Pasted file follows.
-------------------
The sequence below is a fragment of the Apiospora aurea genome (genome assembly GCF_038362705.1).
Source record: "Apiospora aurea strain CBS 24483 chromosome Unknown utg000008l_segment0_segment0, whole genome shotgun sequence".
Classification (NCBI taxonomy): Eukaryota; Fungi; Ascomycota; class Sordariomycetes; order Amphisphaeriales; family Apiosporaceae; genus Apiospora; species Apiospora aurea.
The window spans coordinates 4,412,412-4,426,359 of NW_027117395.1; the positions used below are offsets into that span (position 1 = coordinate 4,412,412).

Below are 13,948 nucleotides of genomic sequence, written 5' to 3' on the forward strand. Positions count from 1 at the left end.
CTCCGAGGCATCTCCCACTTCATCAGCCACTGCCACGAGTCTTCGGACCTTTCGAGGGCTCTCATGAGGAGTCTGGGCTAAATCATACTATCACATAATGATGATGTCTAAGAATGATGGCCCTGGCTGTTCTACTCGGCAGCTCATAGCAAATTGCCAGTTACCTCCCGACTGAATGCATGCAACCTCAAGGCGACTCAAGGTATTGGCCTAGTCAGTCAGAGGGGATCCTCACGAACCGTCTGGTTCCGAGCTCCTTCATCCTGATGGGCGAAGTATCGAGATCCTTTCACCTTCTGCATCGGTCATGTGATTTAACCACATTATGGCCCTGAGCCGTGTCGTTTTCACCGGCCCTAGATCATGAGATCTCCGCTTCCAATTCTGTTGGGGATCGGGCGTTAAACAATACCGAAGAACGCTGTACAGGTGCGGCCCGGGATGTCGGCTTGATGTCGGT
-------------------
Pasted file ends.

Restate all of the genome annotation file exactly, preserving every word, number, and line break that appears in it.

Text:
The sequence below is a fragment of the Apiospora aurea genome (genome assembly GCF_038362705.1).
Source record: "Apiospora aurea strain CBS 24483 chromosome Unknown utg000008l_segment0_segment0, whole genome shotgun sequence".
Classification (NCBI taxonomy): Eukaryota; Fungi; Ascomycota; class Sordariomycetes; order Amphisphaeriales; family Apiosporaceae; genus Apiospora; species Apiospora aurea.
The window spans coordinates 4,412,412-4,426,359 of NW_027117395.1; the positions used below are offsets into that span (position 1 = coordinate 4,412,412).

Below are 13,948 nucleotides of genomic sequence, written 5' to 3' on the forward strand. Positions count from 1 at the left end.
CTCCGAGGCATCTCCCACTTCATCAGCCACTGCCACGAGTCTTCGGACCTTTCGAGGGCTCTCATGAGGAGTCTGGGCTAAATCATACTATCACATAATGATGATGTCTAAGAATGATGGCCCTGGCTGTTCTACTCGGCAGCTCATAGCAAATTGCCAGTTACCTCCCGACTGAATGCATGCAACCTCAAGGCGACTCAAGGTATTGGCCTAGTCAGTCAGAGGGGATCCTCACGAACCGTCTGGTTCCGAGCTCCTTCATCCTGATGGGCGAAGTATCGAGATCCTTTCACCTTCTGCATCGGTCATGTGATTTAACCACATTATGGCCCTGAGCCGTGTCGTTTTCACCGGCCCTAGATCATGAGATCTCCGCTTCCAATTCTGTTGGGGATCGGGCGTTAAACAATACCGAAGAACGCTGTACAGGTGCGGCCCGGGATGTCGGCTTGATGTCGGT